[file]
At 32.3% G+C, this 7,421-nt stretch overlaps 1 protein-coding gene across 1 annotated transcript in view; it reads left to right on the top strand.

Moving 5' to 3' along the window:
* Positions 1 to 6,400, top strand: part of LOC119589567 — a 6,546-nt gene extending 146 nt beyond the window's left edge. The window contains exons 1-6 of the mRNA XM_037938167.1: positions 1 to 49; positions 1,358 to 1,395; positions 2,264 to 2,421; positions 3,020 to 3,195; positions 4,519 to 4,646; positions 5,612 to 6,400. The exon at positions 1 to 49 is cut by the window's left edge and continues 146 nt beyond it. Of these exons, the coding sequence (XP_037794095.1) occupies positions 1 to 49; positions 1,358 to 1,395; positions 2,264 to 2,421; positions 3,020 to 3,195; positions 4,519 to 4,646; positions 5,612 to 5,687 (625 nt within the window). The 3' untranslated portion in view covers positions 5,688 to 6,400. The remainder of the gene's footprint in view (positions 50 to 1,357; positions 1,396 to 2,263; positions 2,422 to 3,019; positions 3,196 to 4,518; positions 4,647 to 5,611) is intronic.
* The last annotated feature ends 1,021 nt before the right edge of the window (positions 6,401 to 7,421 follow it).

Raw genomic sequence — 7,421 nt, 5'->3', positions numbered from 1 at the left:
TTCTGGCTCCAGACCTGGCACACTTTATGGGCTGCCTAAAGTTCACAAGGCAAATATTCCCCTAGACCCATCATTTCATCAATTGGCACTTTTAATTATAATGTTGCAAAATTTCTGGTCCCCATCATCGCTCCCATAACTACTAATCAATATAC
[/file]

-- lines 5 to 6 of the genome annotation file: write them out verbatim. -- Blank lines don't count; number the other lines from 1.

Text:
Raw genomic sequence — 7,421 nt, 5'->3', positions numbered from 1 at the left:
TTCTGGCTCCAGACCTGGCACACTTTATGGGCTGCCTAAAGTTCACAAGGCAAATATTCCCCTAGACCCATCATTTCATCAATTGGCACTTTTAATTATAATGTTGCAAAATTTCTGGTCCCCATCATCGCTCCCATAACTACTAATCAATATAC